I agree that github isn’t the greatest of all choices, but it meets a certain minimum:

        It doesn’t cost any funds. This value should not be overlooked –for the organization and the OSHW community at large. Many leading OSHW initiatives have folded and their years of man-hours lost because they didn’t use an environment that persists beyond their footprint. Other’s couldn’t pick up where they left off.. Anyone wanting to carry the torch has to start from scratch..

        You might ask, what would be on an OSHW space program checklist? Good question. The OSHW license for starters. There are engineering sign-offs too, for performance characteristics, safety etc. Someone submitting a component may not be aware of the dimensions of requirements; A checklist helps.

        Also, any component that may have innovative characteristics should include material to help establish documentation to prove it under a legal challenge. To this extent, I took inspiration from a NASA form used when inventors submit innovative projects to NASA. Here is a blank form: Proof-of-concept and other material should be included. A first attempt was made with the 3S-OHL repository ( ). I’m sure you can make a more robust template for OSHW space program participants.

        Another aspect of resource resilience is redundancy. I’m not sure how resilient Github is for large disasters. Making repositories available for local duplication goes a long way to helping increase redundancy in case a catastrophic event requires rebuilding from distributed sources.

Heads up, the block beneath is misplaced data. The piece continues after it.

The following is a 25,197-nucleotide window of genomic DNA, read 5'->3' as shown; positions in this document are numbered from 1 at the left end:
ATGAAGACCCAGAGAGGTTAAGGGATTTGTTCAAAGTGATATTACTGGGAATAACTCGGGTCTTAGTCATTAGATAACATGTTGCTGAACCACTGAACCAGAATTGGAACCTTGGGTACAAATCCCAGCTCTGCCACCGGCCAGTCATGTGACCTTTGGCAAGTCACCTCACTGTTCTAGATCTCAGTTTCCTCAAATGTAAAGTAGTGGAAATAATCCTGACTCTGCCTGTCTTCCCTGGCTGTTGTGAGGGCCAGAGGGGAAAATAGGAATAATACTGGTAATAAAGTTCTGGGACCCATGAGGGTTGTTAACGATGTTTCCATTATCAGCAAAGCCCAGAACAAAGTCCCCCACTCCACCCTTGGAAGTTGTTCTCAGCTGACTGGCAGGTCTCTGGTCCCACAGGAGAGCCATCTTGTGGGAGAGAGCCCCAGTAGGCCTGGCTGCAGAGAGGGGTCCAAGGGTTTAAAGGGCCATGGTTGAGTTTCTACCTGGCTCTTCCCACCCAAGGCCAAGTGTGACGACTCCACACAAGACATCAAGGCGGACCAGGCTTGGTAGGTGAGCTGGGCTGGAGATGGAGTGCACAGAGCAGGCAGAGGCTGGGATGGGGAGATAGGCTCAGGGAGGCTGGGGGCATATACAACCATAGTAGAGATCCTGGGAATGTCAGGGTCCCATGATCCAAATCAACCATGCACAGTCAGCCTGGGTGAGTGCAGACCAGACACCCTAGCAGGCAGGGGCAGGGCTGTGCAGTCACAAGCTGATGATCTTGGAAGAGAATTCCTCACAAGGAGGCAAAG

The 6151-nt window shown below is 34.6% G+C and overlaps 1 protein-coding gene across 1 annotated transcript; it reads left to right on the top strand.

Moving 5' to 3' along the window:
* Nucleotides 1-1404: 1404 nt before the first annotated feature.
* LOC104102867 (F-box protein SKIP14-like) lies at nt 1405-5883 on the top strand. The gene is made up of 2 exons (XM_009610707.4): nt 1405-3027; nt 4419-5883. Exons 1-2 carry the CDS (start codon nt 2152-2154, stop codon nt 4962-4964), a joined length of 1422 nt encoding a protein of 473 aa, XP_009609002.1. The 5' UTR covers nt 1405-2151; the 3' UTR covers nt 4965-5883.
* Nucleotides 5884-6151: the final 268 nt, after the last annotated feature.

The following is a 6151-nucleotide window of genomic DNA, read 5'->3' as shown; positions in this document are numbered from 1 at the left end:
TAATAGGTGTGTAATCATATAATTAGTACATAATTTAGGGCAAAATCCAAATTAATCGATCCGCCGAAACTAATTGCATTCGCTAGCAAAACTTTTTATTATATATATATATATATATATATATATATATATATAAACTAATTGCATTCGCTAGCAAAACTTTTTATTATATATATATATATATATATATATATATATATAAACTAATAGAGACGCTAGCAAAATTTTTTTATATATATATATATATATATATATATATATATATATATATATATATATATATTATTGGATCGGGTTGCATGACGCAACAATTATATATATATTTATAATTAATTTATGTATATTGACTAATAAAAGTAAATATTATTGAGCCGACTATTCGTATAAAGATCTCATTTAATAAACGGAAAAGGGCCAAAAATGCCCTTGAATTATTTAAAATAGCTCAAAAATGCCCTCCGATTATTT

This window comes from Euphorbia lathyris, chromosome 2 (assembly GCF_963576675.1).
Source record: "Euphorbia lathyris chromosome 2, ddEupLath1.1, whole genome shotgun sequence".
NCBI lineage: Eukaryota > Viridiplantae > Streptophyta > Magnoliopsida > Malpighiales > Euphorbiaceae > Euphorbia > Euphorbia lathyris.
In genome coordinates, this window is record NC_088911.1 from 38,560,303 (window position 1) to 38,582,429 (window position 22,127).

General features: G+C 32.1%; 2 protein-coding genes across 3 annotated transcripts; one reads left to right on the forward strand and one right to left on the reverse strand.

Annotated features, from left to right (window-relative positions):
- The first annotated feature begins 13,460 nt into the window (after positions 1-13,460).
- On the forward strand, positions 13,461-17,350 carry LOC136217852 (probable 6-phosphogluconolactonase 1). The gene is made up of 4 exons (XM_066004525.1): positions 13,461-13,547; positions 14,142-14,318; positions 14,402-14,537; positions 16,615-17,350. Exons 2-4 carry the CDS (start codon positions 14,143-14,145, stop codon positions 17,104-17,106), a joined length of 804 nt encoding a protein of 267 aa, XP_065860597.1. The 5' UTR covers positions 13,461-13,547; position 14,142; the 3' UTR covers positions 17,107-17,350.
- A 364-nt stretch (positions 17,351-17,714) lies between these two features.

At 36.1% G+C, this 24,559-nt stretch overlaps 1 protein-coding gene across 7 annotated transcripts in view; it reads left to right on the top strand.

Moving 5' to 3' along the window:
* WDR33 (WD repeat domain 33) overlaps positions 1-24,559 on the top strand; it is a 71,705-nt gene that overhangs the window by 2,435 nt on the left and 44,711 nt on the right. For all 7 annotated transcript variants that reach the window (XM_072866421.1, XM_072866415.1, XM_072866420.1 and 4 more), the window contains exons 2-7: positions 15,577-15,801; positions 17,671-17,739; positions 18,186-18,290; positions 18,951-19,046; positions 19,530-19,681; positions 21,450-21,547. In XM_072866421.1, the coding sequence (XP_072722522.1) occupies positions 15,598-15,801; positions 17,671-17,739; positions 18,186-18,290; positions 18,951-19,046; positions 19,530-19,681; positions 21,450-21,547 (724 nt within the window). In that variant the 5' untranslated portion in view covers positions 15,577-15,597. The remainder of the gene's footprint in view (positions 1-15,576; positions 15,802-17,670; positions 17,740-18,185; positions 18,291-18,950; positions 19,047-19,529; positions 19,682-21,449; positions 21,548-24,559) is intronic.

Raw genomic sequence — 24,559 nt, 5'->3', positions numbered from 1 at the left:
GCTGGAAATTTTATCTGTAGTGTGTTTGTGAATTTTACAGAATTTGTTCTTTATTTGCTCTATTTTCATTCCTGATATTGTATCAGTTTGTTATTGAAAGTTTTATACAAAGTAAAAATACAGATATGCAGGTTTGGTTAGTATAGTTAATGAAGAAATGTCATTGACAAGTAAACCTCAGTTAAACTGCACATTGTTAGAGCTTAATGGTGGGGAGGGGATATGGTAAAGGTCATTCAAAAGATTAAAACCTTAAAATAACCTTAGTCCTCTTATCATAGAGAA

Best wishes,
        (re-submitting –I forgot to address reCAPTCHA. Hopefully not a duplicate entry)

  3. Benjamin Brink

    Hi Chris, Thank you for listening.

    Mach 30’s Mathematics ToolKit ( ) looks promising.

    MTK may be quite a hurdle if contributors are expected to participate exclusively via one environment. One thing learned from the NASA Space Shuttle program is that it’s best to not depend on one system exclusively –the birds had at least two independently developed flight control systems. By tracking MTK-added features in MTK’s docs and creating software-independent standards for engineering processes, contributions won’t be limited by or subject to limitations of a single software stack. Contributors will be able to meet various engineering challenges according to their resources and limitations, which may or may not be similar to Mach 30’s.